Alexi McCammond will not be taking over as editor-in-chief of Teen Vogue after all. On Thursday, just days before she was to start her new job, news broke that McCammond was out because of racist tweets about Asians and homophobic tweets she wrote in 2011. The Daily Beast’s Maxwell Tani and Lachlan Cartwright broke the news, and then McCammond put out a statement on Twitter announcing she and Condé Nast, which owns Teen Vogue, had “decided to part ways.”
McCammond wrote, “My past tweets have overshadowed the work I’ve done to highlight the people and issues that I care about — issues that Teen Vogue has worked tirelessly to share with the world — and so Condé Nast and I have decided to part ways. I should not have tweeted what I did and I have taken full responsibility for that. I look at my work and growth in the years since, and have redoubled my commitment to growing in the years to come as both a person and a professional.”
She went on to wish the staff at Teen Vogue the best moving forward.
Stan Duncan, chief people officer at Condé Nast, sent an email to staff, readers and at least two advertisers that was obtained by The New York Times’ Katie Robertson. Duncan wrote, “After speaking with Alexi this morning, we agreed that it was best to part ways, so as to not overshadow the important work happening at Teen Vogue.”
McCammond was 17 in 2011 when she sent out tweets using racist stereotypes about Asians. Those tweets resurfaced in 2019, and McCammond deleted them and apologized. By that time, she was a rising star in the media. She was covering the White House for Axios and was an MSNBC contributor. In 2019, she was named the emerging journalist of the year by the National Association of Black Journalists.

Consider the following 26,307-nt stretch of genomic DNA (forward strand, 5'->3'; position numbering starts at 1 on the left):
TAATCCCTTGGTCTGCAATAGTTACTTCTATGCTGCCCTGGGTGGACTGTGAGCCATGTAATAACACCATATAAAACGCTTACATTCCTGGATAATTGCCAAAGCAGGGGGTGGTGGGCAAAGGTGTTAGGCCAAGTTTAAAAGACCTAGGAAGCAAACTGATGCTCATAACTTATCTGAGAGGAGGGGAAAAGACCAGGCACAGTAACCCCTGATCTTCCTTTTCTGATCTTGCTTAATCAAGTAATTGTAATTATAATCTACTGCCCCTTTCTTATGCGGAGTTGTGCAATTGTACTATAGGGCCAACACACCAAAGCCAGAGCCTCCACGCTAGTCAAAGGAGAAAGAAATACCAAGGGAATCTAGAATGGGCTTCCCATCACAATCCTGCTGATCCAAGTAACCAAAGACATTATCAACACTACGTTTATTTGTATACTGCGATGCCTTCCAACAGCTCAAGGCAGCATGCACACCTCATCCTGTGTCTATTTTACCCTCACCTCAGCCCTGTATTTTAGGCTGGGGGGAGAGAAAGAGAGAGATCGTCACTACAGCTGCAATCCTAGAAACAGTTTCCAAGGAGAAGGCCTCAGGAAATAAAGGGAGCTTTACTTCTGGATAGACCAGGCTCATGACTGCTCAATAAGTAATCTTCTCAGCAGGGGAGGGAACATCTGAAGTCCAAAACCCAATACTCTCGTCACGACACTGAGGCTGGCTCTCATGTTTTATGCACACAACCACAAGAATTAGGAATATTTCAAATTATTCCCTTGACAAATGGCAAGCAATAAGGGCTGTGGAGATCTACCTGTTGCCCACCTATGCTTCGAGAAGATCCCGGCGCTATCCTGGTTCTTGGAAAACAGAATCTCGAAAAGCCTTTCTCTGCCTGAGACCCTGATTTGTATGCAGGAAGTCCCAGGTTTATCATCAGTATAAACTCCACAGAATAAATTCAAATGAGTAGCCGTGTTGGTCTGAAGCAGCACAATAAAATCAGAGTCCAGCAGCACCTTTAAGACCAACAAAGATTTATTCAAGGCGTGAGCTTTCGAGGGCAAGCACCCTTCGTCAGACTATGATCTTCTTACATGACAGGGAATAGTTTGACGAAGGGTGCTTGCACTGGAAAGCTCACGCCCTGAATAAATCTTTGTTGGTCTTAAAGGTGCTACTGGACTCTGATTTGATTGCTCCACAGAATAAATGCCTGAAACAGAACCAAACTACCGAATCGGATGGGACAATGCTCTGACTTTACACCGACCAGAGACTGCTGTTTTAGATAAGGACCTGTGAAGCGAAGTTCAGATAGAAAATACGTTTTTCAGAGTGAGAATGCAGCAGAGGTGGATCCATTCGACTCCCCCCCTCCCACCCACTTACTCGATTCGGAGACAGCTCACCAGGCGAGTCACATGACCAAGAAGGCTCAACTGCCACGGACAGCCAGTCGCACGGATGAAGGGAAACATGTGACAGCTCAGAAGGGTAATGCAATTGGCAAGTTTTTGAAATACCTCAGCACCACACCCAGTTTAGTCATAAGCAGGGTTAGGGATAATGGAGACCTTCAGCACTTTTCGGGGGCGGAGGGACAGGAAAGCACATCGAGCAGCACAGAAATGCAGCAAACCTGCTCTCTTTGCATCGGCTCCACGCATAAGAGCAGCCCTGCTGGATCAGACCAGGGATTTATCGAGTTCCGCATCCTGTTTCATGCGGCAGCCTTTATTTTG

After Condé Nast picked her to be Teen Vogue’s editor-in-chief on March 5, her old tweets resurfaced again and at least 20 Teen Vogue staffers complained to Condé Nast about McCammond’s hiring. McCammond apologized at least twice in writing — first in an internal note to staff and then in another letter to “Teen Vogue community, staff, readers, writers, photographers, content creators, and friends.” She also reportedly had one-on-one meetings with Teen Vogue staffers.
It originally appeared as if Condé Nast, which was aware of McCammond’s anti-Asian tweets, was going to stand by its hiring of McCammond. In his email Thursday, Duncan wrote, “Given her previous acknowledgement of these posts and her sincere apologies, in addition to her remarkable work in journalism elevating the voices of marginalized communities, we were looking forward to welcoming her into our community.”
But the intense scrutiny over the past two weeks apparently grew to a point that Teen Vogue and McCammond saw no choice but to part ways. In her story for the Times, Robertson wrote, “Although the company was aware of the racist tweets, it did not know about the homophobic tweets or a photo, also from 2011, that was recently published by a right-wing website showing her in Native American costume at a Halloween party.” That was based on information Robertson received from a Condé Nast executive.
In addition, two major advertisers — Ulta Beauty and Burt’s Bees — suspended their campaigns with Teen Vogue. Robertson wrote that Anna Wintour, the chief content officer and global editorial director of Vogue, tried to rally support for McCammond, but apparently the decision was made that the hiring was not going to work.
More on McCammond …